Gospel

The pines make 
a music like no other, rising and 
falling like a distant surf at night 
that calms the darkness before 
first light. "Soughing" we call it, from 
Old English, no less. How weightless 
words are when nothing will do.

Soughing clouds aren't weightless though, any more than soughing words are.  I read in "The Cloud-spotters Guide," that the average cumulus cloud weighs the same as 80 elephants!  Some Hindus believe that clouds are the spiritual cousins of flying albino elephants who brought rain and life and so they worshipped them.  Apparently elephants, as well as words, may have lost these magical powers, nevertheless I persist in praying and the rain keeps falling, or not.  Much obliged.         








Sunday, March 1, 2015

"Trinity"  Acrylic on board.  42" X 96"
 I have for now suspended my theological investigations and I have taken upon myself the structured and disciplined study of clouds.    

“The law of computers is the same as the law of the marketplace. The earth's atmosphere was divided up into a network of cubes, each reducible to a collection of points, and each point the product of a set of calculations. As far as science was concerned, this was the end of clouds, which were but a series of coordinates simulated in a space of greater than three dimensions.”  St├ęphane Audeguy, "The Theory of Clouds."

Sometimes I wonder if we haven't done that same thing to God?  Anyway, so far my favorite standard cloud is called a Cumulonimbus, you can find a picture on page 32 in the "Cloud Collectors Handbook," (or, depending on where you live you could maybe just look up?).  Of course you have to get the language correct to really know what you are looking at (it's the same with birdwatching). Right now I'm focusing on what's called a "fallstreak hole," also known as a "hole punch cloud."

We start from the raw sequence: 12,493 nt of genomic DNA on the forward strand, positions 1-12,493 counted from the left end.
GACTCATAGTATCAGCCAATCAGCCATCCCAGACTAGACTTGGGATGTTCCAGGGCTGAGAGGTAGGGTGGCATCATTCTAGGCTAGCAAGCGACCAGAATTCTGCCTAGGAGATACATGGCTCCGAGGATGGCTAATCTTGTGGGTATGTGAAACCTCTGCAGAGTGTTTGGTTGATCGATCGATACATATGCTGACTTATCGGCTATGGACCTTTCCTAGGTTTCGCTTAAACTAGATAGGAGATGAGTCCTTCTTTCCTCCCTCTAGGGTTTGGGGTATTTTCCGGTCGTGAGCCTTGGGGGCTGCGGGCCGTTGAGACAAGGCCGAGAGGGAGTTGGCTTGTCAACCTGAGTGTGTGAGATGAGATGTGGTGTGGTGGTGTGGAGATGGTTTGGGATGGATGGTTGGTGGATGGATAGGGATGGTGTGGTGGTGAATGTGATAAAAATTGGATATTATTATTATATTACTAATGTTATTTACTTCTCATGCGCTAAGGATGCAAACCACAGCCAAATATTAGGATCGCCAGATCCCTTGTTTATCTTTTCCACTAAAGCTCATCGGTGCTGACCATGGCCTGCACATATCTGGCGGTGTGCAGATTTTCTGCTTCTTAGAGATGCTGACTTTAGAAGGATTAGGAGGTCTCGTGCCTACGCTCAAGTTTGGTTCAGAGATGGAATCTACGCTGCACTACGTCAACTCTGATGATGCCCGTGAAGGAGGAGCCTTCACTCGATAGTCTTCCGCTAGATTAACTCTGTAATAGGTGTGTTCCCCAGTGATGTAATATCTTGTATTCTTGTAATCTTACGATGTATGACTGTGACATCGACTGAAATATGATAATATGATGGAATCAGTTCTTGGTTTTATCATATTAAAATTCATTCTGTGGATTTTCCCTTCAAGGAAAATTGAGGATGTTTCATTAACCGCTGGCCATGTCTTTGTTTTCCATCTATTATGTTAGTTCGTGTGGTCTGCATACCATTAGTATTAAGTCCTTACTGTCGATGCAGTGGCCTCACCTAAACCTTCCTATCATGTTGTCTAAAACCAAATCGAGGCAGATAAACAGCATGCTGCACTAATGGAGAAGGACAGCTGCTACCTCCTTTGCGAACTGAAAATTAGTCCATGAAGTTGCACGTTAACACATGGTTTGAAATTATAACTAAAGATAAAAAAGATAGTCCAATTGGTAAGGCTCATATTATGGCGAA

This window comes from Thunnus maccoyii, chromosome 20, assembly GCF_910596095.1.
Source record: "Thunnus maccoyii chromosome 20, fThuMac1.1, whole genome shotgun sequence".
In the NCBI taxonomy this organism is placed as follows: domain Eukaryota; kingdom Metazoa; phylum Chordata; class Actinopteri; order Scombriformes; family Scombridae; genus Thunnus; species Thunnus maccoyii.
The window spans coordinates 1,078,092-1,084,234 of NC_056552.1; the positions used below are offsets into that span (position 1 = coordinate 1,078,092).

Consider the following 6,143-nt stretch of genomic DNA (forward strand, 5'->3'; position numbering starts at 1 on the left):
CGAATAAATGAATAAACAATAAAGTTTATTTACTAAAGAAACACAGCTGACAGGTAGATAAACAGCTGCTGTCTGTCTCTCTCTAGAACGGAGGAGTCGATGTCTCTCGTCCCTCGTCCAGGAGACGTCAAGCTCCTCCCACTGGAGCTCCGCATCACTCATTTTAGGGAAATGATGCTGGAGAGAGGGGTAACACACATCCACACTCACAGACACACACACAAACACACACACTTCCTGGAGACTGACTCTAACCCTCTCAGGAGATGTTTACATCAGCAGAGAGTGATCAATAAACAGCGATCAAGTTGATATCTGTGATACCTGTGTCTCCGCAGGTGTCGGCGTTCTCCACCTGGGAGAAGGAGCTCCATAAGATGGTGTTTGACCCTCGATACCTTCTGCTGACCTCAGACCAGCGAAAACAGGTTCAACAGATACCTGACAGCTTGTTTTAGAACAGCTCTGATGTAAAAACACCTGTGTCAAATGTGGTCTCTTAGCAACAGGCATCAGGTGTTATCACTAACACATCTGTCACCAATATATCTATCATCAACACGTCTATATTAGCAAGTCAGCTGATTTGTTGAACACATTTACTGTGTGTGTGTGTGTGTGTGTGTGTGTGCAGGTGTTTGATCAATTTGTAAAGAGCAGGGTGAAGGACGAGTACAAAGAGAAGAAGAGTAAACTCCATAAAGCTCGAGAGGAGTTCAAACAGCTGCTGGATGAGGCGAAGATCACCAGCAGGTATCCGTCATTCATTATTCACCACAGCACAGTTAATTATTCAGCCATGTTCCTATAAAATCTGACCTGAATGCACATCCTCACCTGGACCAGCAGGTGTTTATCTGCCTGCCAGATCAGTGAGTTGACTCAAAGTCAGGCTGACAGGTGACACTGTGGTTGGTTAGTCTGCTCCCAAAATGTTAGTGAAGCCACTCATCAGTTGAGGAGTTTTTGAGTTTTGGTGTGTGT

Hole Punch Clouds

Hole punch clouds are sometimes mistaken for UFO's or prophetic sighns, just like a lot of clouds. Perhaps you will notice that that particular cloud's name is not Latin like most cloud names are. Indeed, until Luke Howard assigned labels to clouds no one, not even the Greeks, had thought to give all the different cloud-shapes names.

Although I have watched clouds my whole life I'm still a beginner and I often have a difficult time identifying all the cloud-forms, altitudes, and properties.  The transitional borderlines among evolving nimbostratus, stratus cumulous, cumulous, becoming cumulonimbus, are not easy for a novice to delineate and there is a lot of debate among the various cloud reading authorities just where these taxonomical borders are.  It turns out Nephologists (one who studies clouds, nepho is the Greek word for a vigilant watcher, like when Jesus says, "watch and pray") can be a fractious bunch!  And I thought *bird watchers* were a snooty bunch of tweed-vested Episcopalians!  Anyway, above is one of my cloud paintings and I hope to post some photos from my practicum as my inquiries continue.  Much obliged.